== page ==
Songs & The Test of Time

Does anyone still write songs like they used to?

“They just don’t write songs like they used to.”

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How many times have you heard that one? When I was a kid, people from my parents’ generation would often say this, referring to the great songs of Tin Pan Alley they grew up with as rendered by great vocalists like Sinatra and Ella Fitzgerald, and comparing them to what they saw as the musical junk food we kids were then consuming, your Beatles, Stones, Monkees, etc.

To them, the possibility that some of these long-haired scruffy young men like Lennon & McCartney were writing great songs, didn’t exist. The visuals then, perhaps as they do now, distracted from the music. And though all of us were intent never to turn into our parents, I hear my friends and peers frequently making the same kind of judgment: “Nobody writes great songs anymore.”

Of course, what constitutes a great song is a subjective determination. Certainly if a song becomes a hit, then the marketplace has spoken. Although, as we all know, people make great records all the time of not-so-great songs – what makes a record great isn’t what makes a song great, and so commercial success isn’t always an accurate estimation of the song’s power. A much surer and purer test is the test of time: any song that people want to hear years after its emergence is a successful song. This is, after all, the requirements of a “standard” – any song that outlives its own time.

Leonard Cohen.

“There are always meaningful songs for somebody. There’s always someone affirming the significance of a song by taking a woman into his arms or by getting through the night…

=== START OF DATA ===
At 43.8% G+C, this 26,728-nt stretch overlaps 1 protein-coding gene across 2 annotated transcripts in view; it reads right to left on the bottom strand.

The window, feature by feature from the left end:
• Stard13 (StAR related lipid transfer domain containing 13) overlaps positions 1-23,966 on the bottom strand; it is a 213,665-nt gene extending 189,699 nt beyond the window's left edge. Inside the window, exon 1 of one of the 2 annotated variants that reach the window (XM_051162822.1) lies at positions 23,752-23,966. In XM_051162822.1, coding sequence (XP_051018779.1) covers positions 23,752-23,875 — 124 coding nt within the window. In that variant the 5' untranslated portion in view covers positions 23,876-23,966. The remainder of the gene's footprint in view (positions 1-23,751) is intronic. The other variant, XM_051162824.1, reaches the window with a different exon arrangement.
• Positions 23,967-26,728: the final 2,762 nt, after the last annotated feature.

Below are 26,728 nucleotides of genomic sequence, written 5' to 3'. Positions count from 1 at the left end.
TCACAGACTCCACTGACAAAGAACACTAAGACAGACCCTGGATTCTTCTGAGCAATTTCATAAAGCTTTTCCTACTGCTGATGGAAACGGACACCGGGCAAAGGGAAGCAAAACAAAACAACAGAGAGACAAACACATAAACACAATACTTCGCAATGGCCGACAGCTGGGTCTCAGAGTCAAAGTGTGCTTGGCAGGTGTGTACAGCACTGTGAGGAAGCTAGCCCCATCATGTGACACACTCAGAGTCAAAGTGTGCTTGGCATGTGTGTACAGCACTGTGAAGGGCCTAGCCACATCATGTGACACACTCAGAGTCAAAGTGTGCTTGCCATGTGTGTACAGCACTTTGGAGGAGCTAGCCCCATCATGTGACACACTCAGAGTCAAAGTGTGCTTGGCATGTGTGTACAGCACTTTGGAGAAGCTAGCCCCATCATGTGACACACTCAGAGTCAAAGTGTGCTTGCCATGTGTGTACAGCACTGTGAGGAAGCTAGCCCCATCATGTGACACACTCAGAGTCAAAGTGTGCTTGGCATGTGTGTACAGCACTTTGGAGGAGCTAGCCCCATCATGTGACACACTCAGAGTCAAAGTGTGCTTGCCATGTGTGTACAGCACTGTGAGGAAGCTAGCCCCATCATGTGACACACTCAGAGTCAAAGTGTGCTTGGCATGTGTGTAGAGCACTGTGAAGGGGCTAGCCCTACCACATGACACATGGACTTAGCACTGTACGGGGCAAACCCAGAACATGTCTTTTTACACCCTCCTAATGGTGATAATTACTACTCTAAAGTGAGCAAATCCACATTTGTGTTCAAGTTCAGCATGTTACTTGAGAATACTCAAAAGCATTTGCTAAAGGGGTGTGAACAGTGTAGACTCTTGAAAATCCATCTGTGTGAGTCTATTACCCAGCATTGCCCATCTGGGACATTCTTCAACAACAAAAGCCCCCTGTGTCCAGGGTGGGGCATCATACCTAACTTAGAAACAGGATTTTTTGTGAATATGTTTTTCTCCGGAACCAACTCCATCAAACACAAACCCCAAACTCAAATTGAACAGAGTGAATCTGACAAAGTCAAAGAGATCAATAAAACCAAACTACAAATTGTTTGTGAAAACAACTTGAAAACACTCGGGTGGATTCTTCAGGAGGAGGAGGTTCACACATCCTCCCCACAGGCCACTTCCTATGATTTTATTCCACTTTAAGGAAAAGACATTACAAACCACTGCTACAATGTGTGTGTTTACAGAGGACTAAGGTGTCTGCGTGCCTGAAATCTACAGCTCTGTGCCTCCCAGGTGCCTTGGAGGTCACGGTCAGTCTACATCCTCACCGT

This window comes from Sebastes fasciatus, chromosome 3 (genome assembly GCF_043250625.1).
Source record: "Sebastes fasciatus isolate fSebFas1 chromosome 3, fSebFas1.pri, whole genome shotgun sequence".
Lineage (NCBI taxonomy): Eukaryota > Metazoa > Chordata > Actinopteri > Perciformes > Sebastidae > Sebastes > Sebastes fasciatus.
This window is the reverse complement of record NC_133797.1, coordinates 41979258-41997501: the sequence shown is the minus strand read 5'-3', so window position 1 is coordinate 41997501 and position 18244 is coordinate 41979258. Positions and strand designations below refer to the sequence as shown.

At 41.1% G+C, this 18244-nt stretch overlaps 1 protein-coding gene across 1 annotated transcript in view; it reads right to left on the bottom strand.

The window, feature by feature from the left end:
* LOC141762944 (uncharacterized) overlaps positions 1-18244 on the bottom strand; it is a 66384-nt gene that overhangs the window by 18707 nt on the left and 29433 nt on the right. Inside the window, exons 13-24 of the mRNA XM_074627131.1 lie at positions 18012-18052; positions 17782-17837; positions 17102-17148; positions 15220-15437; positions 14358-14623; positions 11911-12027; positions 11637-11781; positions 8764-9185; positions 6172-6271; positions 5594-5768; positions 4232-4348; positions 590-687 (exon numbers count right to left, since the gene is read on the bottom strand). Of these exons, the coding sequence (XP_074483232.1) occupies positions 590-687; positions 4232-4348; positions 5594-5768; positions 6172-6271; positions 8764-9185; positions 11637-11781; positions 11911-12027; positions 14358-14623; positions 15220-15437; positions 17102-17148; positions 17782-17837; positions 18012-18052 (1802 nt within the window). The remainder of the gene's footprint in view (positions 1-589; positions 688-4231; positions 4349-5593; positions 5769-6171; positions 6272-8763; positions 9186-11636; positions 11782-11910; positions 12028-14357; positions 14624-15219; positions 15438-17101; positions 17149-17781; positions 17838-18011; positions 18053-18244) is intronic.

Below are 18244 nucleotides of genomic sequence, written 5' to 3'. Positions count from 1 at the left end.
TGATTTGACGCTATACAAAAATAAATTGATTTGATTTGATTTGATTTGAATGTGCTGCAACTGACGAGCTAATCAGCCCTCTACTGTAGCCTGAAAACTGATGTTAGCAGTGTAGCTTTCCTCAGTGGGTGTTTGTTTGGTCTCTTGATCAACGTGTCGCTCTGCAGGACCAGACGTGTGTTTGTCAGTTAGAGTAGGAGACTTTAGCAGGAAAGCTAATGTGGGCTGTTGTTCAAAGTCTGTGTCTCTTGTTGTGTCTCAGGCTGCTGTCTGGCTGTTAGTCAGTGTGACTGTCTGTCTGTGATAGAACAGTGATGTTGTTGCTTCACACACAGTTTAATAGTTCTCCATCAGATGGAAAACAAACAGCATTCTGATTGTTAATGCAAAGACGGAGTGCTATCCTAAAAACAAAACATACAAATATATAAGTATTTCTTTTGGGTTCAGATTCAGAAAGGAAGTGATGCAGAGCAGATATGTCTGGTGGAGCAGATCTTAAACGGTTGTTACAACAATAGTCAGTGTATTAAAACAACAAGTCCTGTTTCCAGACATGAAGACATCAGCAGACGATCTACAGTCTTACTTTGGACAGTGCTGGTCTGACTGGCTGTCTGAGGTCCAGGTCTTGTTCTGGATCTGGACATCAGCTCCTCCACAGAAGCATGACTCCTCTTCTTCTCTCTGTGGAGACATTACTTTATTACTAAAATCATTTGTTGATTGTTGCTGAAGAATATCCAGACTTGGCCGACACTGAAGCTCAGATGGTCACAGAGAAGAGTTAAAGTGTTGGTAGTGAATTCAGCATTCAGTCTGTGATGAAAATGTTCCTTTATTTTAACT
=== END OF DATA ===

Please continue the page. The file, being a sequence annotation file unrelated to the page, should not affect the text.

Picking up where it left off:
Songs don’t dignify human activity. Human activity dignifies the song.”
-Leonard Cohen

And so while there were some doubts that no songs would become standards written outside of the age of Tin Pan Alley (the age that led to the writing of the mythic “Great American Songbook”),  those doubts were unfounded. The numbers are in: among the top ten most recorded songs of all time are standards written by Gershwin (“Summertime,” with lyrics by Dubose Heyward) and Arlen (“Somewhere Over The Rainbow,” with lyrics by E.Y. Harburg) as well as songs written by John Lennon (“Imagine”) and Paul McCartney (the aforementioned “Yesterday.”)

“Yesterday” is, in fact, the world’s most recorded song. It’s a remarkable yet real example of the power of a single song; there are a staggering seven million recorded cover versions of this one song by a necessarily vast range of singers. These include Frank Sinatra, Bob Dylan, Liberace, Ray Charles, Marvin Gaye, Plácido Domingo and Daffy Duck. Muzak’s elevator and shopping mall music has included 500 different covers of “Yesterday.” Evidently McCartney did something right, even in terms Irving Berlin would respect.

Frank Sinatra was known for hating rock & roll. It’s not that he didn’t like it, as many who knew him explained. He hated it. He felt it cheapened the art of popular music which he’d championed himself for decades. 

Livingston & Evans, the late legendary songwriters of “Silver Bells,” “Que Sera” and other standards,” shared Sinatra’s antipathy towards rock and roll. Even comparing the two seemed ludicrous, as Ray Evans said, “To us it’s like comparing Picasso to a comic book.” 

(Sinatra did relent somewhat when he recorded George Harrison’s “Something,” calling it his  “favorite Lennon & McCartney song.” ) 

Now it is prevalent that Sinatra’s response is mirrored by the songwriters who came up in the wake of rock & roll.  To them, the music that came from their era  is the music that is forever golden. Most of what has come since, with few exceptions, to them is simply not worthy.

Often the judgment is not that the  popular songs are weak or deficient songs, but that they don’t even qualify as songs. To them, the true test of a song is if it can stand on its own with just melody and chords, as in one voice with piano, or with guitar. If a song is dependent on a record and production to fly, yet has little discernible melody, or lyrics that reach them, the thinking goes, it might be a good record, but not a good song. And, perhaps, not a song at all.